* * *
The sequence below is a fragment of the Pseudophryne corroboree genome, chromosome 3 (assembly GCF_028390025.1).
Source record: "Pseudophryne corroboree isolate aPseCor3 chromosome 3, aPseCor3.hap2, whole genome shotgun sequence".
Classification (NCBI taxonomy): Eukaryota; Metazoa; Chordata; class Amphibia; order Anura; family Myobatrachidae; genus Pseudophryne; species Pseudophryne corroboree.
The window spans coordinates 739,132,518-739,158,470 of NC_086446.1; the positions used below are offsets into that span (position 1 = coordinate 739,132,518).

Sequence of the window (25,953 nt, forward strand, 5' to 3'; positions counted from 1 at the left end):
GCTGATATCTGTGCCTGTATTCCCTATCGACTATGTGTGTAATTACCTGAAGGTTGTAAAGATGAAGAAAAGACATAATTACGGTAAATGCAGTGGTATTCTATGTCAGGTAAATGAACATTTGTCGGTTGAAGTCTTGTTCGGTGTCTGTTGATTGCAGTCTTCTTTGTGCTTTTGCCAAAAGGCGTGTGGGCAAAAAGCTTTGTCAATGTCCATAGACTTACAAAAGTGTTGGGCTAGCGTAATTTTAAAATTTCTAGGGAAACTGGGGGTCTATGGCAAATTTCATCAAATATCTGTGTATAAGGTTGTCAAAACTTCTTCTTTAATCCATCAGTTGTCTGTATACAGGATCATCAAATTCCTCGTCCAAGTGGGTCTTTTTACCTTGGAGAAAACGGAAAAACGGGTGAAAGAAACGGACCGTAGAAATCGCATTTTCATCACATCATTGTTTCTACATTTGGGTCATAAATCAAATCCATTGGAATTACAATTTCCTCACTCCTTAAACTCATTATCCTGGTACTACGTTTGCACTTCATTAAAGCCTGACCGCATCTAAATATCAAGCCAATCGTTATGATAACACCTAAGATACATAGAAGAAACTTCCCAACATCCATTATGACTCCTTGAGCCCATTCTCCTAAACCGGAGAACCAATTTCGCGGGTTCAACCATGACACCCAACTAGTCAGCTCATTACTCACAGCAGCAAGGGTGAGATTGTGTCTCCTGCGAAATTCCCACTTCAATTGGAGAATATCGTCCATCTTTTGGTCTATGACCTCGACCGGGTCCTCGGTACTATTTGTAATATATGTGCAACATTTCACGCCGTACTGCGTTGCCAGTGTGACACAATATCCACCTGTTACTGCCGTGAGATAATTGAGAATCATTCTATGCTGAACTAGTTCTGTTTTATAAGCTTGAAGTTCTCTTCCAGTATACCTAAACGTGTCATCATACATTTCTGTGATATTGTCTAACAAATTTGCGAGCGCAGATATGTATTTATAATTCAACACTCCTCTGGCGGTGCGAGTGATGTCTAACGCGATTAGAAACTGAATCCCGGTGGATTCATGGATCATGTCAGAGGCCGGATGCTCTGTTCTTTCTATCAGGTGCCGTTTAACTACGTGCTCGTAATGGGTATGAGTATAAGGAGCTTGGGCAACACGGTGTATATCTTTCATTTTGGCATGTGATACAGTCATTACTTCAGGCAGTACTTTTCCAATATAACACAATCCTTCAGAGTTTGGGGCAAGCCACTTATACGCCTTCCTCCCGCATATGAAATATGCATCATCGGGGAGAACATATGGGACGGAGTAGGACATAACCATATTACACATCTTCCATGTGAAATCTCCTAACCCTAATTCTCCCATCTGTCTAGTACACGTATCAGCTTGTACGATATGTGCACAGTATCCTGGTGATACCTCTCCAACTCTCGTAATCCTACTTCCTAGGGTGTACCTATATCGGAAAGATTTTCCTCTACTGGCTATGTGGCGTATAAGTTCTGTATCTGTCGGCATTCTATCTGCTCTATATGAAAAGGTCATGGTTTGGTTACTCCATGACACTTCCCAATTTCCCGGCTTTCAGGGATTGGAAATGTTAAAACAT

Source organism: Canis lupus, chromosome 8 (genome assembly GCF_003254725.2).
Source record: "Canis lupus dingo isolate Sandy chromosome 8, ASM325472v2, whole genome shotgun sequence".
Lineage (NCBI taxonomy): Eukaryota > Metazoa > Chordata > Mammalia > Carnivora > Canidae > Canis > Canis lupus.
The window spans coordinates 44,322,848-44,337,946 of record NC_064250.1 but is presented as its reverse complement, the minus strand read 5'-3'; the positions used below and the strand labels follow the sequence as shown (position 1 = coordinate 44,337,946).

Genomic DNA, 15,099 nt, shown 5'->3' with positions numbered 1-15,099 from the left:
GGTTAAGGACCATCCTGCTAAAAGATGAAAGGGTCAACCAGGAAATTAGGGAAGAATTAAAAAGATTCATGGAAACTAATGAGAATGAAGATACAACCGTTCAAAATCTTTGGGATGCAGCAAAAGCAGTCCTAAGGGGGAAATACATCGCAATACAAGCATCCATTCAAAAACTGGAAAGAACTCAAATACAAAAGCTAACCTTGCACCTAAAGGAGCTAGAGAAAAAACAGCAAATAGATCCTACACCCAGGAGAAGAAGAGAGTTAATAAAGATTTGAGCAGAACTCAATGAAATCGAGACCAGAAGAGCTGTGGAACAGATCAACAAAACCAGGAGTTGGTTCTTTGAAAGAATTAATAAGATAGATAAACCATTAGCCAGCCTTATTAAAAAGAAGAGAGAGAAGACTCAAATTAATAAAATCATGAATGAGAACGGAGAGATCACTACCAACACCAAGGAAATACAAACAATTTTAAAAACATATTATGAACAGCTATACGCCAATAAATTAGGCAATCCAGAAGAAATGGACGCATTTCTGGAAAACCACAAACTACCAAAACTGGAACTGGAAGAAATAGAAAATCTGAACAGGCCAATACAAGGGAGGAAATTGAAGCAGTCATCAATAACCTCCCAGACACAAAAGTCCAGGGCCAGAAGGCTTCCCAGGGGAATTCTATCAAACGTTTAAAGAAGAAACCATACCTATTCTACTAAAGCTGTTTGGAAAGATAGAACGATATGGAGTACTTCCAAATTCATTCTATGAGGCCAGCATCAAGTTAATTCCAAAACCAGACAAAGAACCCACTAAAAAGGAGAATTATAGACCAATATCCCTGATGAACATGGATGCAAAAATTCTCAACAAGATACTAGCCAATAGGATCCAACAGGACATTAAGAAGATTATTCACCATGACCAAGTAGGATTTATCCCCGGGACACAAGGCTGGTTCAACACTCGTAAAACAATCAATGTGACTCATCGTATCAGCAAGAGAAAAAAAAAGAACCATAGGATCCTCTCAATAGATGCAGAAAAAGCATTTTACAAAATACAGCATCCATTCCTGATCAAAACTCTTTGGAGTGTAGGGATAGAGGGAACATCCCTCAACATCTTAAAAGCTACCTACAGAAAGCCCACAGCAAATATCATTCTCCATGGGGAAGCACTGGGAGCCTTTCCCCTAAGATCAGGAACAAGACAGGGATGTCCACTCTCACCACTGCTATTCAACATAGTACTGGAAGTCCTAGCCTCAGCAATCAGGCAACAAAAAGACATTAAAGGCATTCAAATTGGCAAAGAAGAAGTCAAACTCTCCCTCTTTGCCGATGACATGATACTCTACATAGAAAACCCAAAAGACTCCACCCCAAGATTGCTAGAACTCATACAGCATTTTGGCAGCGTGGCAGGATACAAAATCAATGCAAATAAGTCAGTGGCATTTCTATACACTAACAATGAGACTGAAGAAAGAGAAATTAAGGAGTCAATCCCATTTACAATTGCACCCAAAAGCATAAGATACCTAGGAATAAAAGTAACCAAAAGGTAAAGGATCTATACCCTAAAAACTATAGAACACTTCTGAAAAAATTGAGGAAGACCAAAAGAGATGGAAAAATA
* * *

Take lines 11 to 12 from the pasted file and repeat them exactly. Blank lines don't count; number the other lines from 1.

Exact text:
Genomic DNA, 15,099 nt, shown 5'->3' with positions numbered 1-15,099 from the left:
GGTTAAGGACCATCCTGCTAAAAGATGAAAGGGTCAACCAGGAAATTAGGGAAGAATTAAAAAGATTCATGGAAACTAATGAGAATGAAGATACAACCGTTCAAAATCTTTGGGATGCAGCAAAAGCAGTCCTAAGGGGGAAATACATCGCAATACAAGCATCCATTCAAAAACTGGAAAGAACTCAAATACAAAAGCTAACCTTGCACCTAAAGGAGCTAGAGAAAAAACAGCAAATAGATCCTACACCCAGGAGAAGAAGAGAGTTAATAAAGATTTGAGCAGAACTCAATGAAATCGAGACCAGAAGAGCTGTGGAACAGATCAACAAAACCAGGAGTTGGTTCTTTGAAAGAATTAATAAGATAGATAAACCATTAGCCAGCCTTATTAAAAAGAAGAGAGAGAAGACTCAAATTAATAAAATCATGAATGAGAACGGAGAGATCACTACCAACACCAAGGAAATACAAACAATTTTAAAAACATATTATGAACAGCTATACGCCAATAAATTAGGCAATCCAGAAGAAATGGACGCATTTCTGGAAAACCACAAACTACCAAAACTGGAACTGGAAGAAATAGAAAATCTGAACAGGCCAATACAAGGGAGGAAATTGAAGCAGTCATCAATAACCTCCCAGACACAAAAGTCCAGGGCCAGAAGGCTTCCCAGGGGAATTCTATCAAACGTTTAAAGAAGAAACCATACCTATTCTACTAAAGCTGTTTGGAAAGATAGAACGATATGGAGTACTTCCAAATTCATTCTATGAGGCCAGCATCAAGTTAATTCCAAAACCAGACAAAGAACCCACTAAAAAGGAGAATTATAGACCAATATCCCTGATGAACATGGATGCAAAAATTCTCAACAAGATACTAGCCAATAGGATCCAACAGGACATTAAGAAGATTATTCACCATGACCAAGTAGGATTTATCCCCGGGACACAAGGCTGGTTCAACACTCGTAAAACAATCAATGTGACTCATCGTATCAGCAAGAGAAAAAAAAAGAACCATAGGATCCTCTCAATAGATGCAGAAAAAGCATTTTACAAAATACAGCATCCATTCCTGATCAAAACTCTTTGGAGTGTAGGGATAGAGGGAACATCCCTCAACATCTTAAAAGCTACCTACAGAAAGCCCACAGCAAATATCATTCTCCATGGGGAAGCACTGGGAGCCTTTCCCCTAAGATCAGGAACAAGACAGGGATGTCCACTCTCACCACTGCTATTCAACATAGTACTGGAAGTCCTAGCCTCAGCAATCAGGCAACAAAAAGACATTAAAGGCATTCAAATTGGCAAAGAAGAAGTCAAACTCTCCCTCTTTGCCGATGACATGATACTCTACATAGAAAACCCAAAAGACTCCACCCCAAGATTGCTAGAACTCATACAGCATTTTGGCAGCGTGGCAGGATACAAAATCAATGCAAATAAGTCAGTGGCATTTCTATACACTAACAATGAGACTGAAGAAAGAGAAATTAAGGAGTCAATCCCATTTACAATTGCACCCAAAAGCATAAGATACCTAGGAATAAAAGTAACCAAAAGGTAAAGGATCTATACCCTAAAAACTATAGAACACTTCTGAAAAAATTGAGGAAGACCAAAAGAGATGGAAAAATA